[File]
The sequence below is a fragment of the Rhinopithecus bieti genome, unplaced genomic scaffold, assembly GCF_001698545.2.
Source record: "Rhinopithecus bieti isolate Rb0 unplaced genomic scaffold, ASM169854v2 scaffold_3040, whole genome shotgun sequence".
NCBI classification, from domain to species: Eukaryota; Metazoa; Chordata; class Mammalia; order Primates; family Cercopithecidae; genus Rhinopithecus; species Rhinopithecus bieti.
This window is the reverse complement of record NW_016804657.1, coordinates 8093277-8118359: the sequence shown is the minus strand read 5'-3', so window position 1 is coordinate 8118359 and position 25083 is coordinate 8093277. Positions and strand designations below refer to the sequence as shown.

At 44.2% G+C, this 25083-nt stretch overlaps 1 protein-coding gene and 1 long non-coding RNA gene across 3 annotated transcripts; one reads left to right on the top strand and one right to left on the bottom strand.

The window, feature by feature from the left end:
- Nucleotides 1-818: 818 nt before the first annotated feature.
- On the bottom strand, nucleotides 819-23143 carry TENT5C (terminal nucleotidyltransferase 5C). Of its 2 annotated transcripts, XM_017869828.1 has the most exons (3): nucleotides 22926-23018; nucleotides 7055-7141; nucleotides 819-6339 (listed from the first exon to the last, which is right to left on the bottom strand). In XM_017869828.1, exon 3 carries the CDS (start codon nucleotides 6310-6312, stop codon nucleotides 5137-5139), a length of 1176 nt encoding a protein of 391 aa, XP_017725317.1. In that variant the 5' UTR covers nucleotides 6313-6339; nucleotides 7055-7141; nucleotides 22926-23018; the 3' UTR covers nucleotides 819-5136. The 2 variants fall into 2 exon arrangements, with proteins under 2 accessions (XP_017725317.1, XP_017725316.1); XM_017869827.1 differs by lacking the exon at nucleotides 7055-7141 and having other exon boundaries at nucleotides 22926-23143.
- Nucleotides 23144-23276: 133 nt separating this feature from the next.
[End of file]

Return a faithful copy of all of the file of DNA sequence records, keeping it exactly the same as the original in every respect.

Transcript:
The sequence below is a fragment of the Rhinopithecus bieti genome, unplaced genomic scaffold, assembly GCF_001698545.2.
Source record: "Rhinopithecus bieti isolate Rb0 unplaced genomic scaffold, ASM169854v2 scaffold_3040, whole genome shotgun sequence".
NCBI classification, from domain to species: Eukaryota; Metazoa; Chordata; class Mammalia; order Primates; family Cercopithecidae; genus Rhinopithecus; species Rhinopithecus bieti.
This window is the reverse complement of record NW_016804657.1, coordinates 8093277-8118359: the sequence shown is the minus strand read 5'-3', so window position 1 is coordinate 8118359 and position 25083 is coordinate 8093277. Positions and strand designations below refer to the sequence as shown.

At 44.2% G+C, this 25083-nt stretch overlaps 1 protein-coding gene and 1 long non-coding RNA gene across 3 annotated transcripts; one reads left to right on the top strand and one right to left on the bottom strand.

The window, feature by feature from the left end:
- Nucleotides 1-818: 818 nt before the first annotated feature.
- On the bottom strand, nucleotides 819-23143 carry TENT5C (terminal nucleotidyltransferase 5C). Of its 2 annotated transcripts, XM_017869828.1 has the most exons (3): nucleotides 22926-23018; nucleotides 7055-7141; nucleotides 819-6339 (listed from the first exon to the last, which is right to left on the bottom strand). In XM_017869828.1, exon 3 carries the CDS (start codon nucleotides 6310-6312, stop codon nucleotides 5137-5139), a length of 1176 nt encoding a protein of 391 aa, XP_017725317.1. In that variant the 5' UTR covers nucleotides 6313-6339; nucleotides 7055-7141; nucleotides 22926-23018; the 3' UTR covers nucleotides 819-5136. The 2 variants fall into 2 exon arrangements, with proteins under 2 accessions (XP_017725317.1, XP_017725316.1); XM_017869827.1 differs by lacking the exon at nucleotides 7055-7141 and having other exon boundaries at nucleotides 22926-23143.
- Nucleotides 23144-23276: 133 nt separating this feature from the next.